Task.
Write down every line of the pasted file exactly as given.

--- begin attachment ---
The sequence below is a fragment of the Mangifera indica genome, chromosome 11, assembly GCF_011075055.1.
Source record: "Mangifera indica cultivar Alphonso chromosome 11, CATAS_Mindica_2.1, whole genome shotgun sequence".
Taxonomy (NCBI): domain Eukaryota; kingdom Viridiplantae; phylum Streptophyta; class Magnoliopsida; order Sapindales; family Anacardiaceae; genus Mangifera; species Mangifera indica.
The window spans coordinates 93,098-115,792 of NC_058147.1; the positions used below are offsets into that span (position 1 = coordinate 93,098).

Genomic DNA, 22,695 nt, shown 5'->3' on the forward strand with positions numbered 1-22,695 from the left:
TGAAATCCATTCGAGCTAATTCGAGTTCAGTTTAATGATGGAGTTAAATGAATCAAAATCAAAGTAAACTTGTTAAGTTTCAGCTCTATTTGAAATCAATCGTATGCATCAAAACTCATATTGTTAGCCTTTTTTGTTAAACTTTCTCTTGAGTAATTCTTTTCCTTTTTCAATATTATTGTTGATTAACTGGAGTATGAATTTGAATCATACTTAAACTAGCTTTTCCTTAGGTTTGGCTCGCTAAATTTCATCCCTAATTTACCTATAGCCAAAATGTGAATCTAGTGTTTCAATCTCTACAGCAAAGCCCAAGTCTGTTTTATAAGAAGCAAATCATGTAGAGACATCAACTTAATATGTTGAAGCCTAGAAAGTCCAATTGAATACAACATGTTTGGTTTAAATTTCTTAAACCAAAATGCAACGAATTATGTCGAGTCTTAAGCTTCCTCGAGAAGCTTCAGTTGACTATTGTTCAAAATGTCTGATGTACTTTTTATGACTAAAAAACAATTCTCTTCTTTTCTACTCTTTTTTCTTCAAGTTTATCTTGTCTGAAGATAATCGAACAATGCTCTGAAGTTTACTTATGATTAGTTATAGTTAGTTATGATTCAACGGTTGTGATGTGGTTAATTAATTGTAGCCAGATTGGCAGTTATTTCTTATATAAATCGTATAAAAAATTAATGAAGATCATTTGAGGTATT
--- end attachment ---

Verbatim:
The sequence below is a fragment of the Mangifera indica genome, chromosome 11, assembly GCF_011075055.1.
Source record: "Mangifera indica cultivar Alphonso chromosome 11, CATAS_Mindica_2.1, whole genome shotgun sequence".
Taxonomy (NCBI): domain Eukaryota; kingdom Viridiplantae; phylum Streptophyta; class Magnoliopsida; order Sapindales; family Anacardiaceae; genus Mangifera; species Mangifera indica.
The window spans coordinates 93,098-115,792 of NC_058147.1; the positions used below are offsets into that span (position 1 = coordinate 93,098).

Genomic DNA, 22,695 nt, shown 5'->3' on the forward strand with positions numbered 1-22,695 from the left:
TGAAATCCATTCGAGCTAATTCGAGTTCAGTTTAATGATGGAGTTAAATGAATCAAAATCAAAGTAAACTTGTTAAGTTTCAGCTCTATTTGAAATCAATCGTATGCATCAAAACTCATATTGTTAGCCTTTTTTGTTAAACTTTCTCTTGAGTAATTCTTTTCCTTTTTCAATATTATTGTTGATTAACTGGAGTATGAATTTGAATCATACTTAAACTAGCTTTTCCTTAGGTTTGGCTCGCTAAATTTCATCCCTAATTTACCTATAGCCAAAATGTGAATCTAGTGTTTCAATCTCTACAGCAAAGCCCAAGTCTGTTTTATAAGAAGCAAATCATGTAGAGACATCAACTTAATATGTTGAAGCCTAGAAAGTCCAATTGAATACAACATGTTTGGTTTAAATTTCTTAAACCAAAATGCAACGAATTATGTCGAGTCTTAAGCTTCCTCGAGAAGCTTCAGTTGACTATTGTTCAAAATGTCTGATGTACTTTTTATGACTAAAAAACAATTCTCTTCTTTTCTACTCTTTTTTCTTCAAGTTTATCTTGTCTGAAGATAATCGAACAATGCTCTGAAGTTTACTTATGATTAGTTATAGTTAGTTATGATTCAACGGTTGTGATGTGGTTAATTAATTGTAGCCAGATTGGCAGTTATTTCTTATATAAATCGTATAAAAAATTAATGAAGATCATTTGAGGTATT